Encouraging girls to be the best they can be: Why mental health matters

By Anita Tiessen, CEO of World Association of Girl Guides and Girl Scouts

Imagine a world where every girl is and feels valued. Where girls have the confidence to learn, lead and thrive. Where they have the ability to go to school, speak out in the classroom knowing what they’re saying matters. Imagine a world where girls don’t feel they have to look a certain way to succeed, where they aren’t belittled or reduced to just a body image.

At the World Association of Girl Guides and Girl Scouts, we aim to provide a space where girls can be the best they can beIn places local to them – safe from judgment, stereotyping and violence – they can learn by doing, they can make friends and have fun.

It’s a concept that’s worked for over 100 years and research released today proves why the Girl Guide and Girl Scout Movement matters more than ever.

According to research from scientists at Edinburgh and Glasgow universities, people who have been a Scout or Guide during their childhood tend to have better mental health in later life.

The findings were drawn from the National Child Development Study, a lifelong study of almost 10,000 people from across the UK who were born in November 1958.

According to the research, about a quarter of participants had been part of the Boy Scout or Girl Guide Movement. Those who had been part of the Movement were around 15% less likely to go on to suffer from anxiety or mood disorders at age 50.

It is different growing up as a girl today, compared to over 50 years ago. Girls are subjected to numerous pressures, due in part to the boom of social media, cyberbullying, violence and the desire to attain the perfect body image. However, we’re working hard to keep up with the changes so today’s Girl Guides and Girl Scouts can have better mental health later in life too.  

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Across our 146 countries, we are committed to developing global programmes that build the confidence and skills of girls and young women. They are leaders of today and, in a rapidly changing world, we want to empower them to live the life they want to lead. We want them to lead in their own way too, whether that is at home, in school, in the workplace or, perhaps, one day as the first female president of the United States.

The study further stated that self-reliance, coupled with teamwork and being active outdoors are benefits that will serve girls well into later life.

At WAGGGS, these three attributes are ones we believe in and ones we seek to instill in Girl Guides and Girl Scouts whether they live in Africa, the Arab region, Asia Pacific, Europe or the Western Hemisphere.

Our non-formal education approach — which relies on experiential, hands-on learning — helps to make complex topics accessible and fun for young people. By encouraging girls to work in small groups and using a mix of learning styles and activities such as role play, sketches and games, girls and young women can take ownership of their lives and develop leadership and skills. Small groups create a sense of belonging, providing a space where young people are able to listen, discuss what’s important and better support one another.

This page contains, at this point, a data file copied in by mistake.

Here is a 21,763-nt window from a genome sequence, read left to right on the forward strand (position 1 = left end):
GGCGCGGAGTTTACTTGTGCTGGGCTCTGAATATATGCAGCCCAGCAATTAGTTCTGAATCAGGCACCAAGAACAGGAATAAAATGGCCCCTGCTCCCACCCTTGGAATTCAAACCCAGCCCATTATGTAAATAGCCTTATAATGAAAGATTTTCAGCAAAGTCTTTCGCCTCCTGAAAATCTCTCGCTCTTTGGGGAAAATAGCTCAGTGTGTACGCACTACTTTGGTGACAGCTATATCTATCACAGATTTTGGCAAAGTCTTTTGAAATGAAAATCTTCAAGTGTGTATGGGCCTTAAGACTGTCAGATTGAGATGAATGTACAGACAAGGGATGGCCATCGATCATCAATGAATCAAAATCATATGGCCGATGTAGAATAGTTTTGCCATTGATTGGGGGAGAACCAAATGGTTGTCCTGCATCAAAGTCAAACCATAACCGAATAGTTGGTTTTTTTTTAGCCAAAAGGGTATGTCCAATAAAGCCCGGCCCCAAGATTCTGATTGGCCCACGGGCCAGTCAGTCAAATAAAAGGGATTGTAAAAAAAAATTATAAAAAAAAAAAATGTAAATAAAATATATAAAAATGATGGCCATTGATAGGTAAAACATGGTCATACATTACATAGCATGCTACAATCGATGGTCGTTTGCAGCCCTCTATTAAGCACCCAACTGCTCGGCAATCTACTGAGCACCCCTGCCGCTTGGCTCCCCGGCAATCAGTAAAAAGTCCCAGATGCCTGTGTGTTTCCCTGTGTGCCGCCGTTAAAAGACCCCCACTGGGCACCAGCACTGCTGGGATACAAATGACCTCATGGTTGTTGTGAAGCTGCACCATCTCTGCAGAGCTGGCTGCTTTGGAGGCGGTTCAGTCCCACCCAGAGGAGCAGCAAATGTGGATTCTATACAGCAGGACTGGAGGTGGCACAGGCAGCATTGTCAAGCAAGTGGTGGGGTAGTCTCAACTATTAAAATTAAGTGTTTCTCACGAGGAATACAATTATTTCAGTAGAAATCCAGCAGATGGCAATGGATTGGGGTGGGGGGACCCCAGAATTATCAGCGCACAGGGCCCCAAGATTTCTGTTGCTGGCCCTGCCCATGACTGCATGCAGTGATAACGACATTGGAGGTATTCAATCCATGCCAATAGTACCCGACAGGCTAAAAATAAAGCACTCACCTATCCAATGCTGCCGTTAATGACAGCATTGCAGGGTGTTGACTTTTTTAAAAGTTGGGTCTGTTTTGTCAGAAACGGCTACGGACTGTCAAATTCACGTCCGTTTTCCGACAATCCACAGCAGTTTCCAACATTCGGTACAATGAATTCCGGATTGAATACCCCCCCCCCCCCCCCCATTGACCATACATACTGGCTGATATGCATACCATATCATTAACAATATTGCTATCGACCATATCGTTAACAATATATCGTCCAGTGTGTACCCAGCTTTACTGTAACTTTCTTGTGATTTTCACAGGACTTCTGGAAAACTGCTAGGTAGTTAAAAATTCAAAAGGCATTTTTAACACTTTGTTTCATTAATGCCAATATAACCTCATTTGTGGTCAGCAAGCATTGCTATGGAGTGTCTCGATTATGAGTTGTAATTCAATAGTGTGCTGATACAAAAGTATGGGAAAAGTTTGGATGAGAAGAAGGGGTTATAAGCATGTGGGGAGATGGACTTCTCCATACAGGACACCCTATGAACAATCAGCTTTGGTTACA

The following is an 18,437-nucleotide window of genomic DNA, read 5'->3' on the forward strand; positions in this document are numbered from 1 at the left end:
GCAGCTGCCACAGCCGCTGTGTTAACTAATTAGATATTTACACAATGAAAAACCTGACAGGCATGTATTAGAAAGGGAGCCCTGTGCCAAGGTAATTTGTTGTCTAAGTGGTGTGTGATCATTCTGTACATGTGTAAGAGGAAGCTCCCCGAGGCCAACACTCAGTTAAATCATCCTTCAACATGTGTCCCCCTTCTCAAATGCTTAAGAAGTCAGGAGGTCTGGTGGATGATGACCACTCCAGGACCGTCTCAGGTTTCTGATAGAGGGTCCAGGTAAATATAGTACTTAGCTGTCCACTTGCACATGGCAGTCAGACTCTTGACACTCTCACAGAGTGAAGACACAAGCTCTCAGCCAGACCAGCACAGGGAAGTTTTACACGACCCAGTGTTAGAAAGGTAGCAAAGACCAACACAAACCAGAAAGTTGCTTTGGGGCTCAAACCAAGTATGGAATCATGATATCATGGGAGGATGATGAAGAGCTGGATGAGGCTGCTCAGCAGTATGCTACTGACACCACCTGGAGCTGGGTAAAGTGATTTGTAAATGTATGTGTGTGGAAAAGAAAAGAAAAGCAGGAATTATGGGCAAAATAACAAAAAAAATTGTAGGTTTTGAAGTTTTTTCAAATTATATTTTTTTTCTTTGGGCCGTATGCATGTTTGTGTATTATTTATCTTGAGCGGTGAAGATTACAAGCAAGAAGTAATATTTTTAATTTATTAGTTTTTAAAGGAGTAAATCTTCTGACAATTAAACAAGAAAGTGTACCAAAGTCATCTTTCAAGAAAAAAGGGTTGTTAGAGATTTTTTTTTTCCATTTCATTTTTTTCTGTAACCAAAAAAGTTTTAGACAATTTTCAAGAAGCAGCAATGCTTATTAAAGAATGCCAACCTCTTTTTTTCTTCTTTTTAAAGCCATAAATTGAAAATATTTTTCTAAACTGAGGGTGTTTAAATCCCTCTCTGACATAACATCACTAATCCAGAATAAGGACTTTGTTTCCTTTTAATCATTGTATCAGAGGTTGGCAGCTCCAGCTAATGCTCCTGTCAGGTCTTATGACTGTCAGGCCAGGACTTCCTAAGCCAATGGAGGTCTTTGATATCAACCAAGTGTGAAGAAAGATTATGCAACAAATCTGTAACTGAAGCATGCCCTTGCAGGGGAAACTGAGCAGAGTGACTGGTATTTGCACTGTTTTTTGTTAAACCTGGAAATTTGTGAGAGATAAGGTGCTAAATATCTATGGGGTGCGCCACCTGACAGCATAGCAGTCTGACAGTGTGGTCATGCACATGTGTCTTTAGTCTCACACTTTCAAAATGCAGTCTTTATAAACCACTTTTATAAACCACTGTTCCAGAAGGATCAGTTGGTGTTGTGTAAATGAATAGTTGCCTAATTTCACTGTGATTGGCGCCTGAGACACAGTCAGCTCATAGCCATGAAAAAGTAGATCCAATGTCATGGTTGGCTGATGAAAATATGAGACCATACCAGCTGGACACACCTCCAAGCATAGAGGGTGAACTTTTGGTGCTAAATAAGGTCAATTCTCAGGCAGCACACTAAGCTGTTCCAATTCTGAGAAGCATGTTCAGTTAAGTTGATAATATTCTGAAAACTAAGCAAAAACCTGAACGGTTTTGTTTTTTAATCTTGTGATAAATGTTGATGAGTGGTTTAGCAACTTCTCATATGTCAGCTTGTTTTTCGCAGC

The topics we cover in these groups are more pertinent than ever to girls and young women across the world. In collaboration with Dove, we’ve developed the Free Being Me programme, which encourages girls to feel free to be themselves and banish the body myth. Studies have shown that taking part in activities like Free Being Me has a lasting impact on girls’ wellbeing.

Girlguiding UK is encouraging its members to speak openly about mental wellbeing through its Think Resilient programme. Resilience helps girls cope when they're faced with the stresses of everyday life - whether that's in their schools, families or friendship groups - so that they can have fun, take new opportunities and have good mental wellbeing.

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It’s clear Girl Guiding and Girl Scouting builds confidence no matter where girls are from. It helps girls overcome adversity to ensure they have the opportunity to become the strong, confident women they so deserve to be. 

I remember hearing the story of Pascaline, 29, who lives in Rwanda. She had been caught up in the genocide. It had torn her family apart and her father, two brothers and other members of her family had been killed. Through the support of her mother, together with her Girl Guiding group, she’s developed into a strong, young woman who is using her experience to support others.

“Girl Guiding has taught me a lot about life,” she said. “It’s made me adjust to new environments, it’s opened doors for my personal development and, more importantly, it’s encouraged me to honour my existence as a global citizen. I wouldn’t be where I am today if I wasn’t a Girl Guide. I’ve gained knowledge, confidence and skills that school never offered, plus I’ve made everlasting friendships.”  

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